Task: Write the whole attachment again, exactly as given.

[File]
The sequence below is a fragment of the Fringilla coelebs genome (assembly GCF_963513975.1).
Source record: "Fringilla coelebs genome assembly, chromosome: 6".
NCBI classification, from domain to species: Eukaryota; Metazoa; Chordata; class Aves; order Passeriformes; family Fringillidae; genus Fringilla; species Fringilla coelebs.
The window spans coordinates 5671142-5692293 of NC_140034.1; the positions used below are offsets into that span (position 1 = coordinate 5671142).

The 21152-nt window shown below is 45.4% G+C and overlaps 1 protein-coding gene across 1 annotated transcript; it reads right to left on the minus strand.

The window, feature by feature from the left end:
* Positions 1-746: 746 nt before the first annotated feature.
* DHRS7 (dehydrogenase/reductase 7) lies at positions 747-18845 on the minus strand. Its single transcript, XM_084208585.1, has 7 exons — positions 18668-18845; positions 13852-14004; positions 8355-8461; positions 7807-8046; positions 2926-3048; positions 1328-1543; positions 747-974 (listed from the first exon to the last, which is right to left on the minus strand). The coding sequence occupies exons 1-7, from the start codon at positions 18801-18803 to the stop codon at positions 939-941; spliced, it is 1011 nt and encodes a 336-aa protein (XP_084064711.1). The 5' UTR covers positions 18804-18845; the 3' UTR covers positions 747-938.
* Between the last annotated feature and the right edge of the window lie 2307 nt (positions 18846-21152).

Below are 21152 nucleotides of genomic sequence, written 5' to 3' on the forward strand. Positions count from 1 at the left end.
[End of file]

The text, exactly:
The sequence below is a fragment of the Fringilla coelebs genome (assembly GCF_963513975.1).
Source record: "Fringilla coelebs genome assembly, chromosome: 6".
NCBI classification, from domain to species: Eukaryota; Metazoa; Chordata; class Aves; order Passeriformes; family Fringillidae; genus Fringilla; species Fringilla coelebs.
The window spans coordinates 5671142-5692293 of NC_140034.1; the positions used below are offsets into that span (position 1 = coordinate 5671142).

The 21152-nt window shown below is 45.4% G+C and overlaps 1 protein-coding gene across 1 annotated transcript; it reads right to left on the minus strand.

The window, feature by feature from the left end:
* Positions 1-746: 746 nt before the first annotated feature.
* DHRS7 (dehydrogenase/reductase 7) lies at positions 747-18845 on the minus strand. Its single transcript, XM_084208585.1, has 7 exons — positions 18668-18845; positions 13852-14004; positions 8355-8461; positions 7807-8046; positions 2926-3048; positions 1328-1543; positions 747-974 (listed from the first exon to the last, which is right to left on the minus strand). The coding sequence occupies exons 1-7, from the start codon at positions 18801-18803 to the stop codon at positions 939-941; spliced, it is 1011 nt and encodes a 336-aa protein (XP_084064711.1). The 5' UTR covers positions 18804-18845; the 3' UTR covers positions 747-938.
* Between the last annotated feature and the right edge of the window lie 2307 nt (positions 18846-21152).

Below are 21152 nucleotides of genomic sequence, written 5' to 3' on the forward strand. Positions count from 1 at the left end.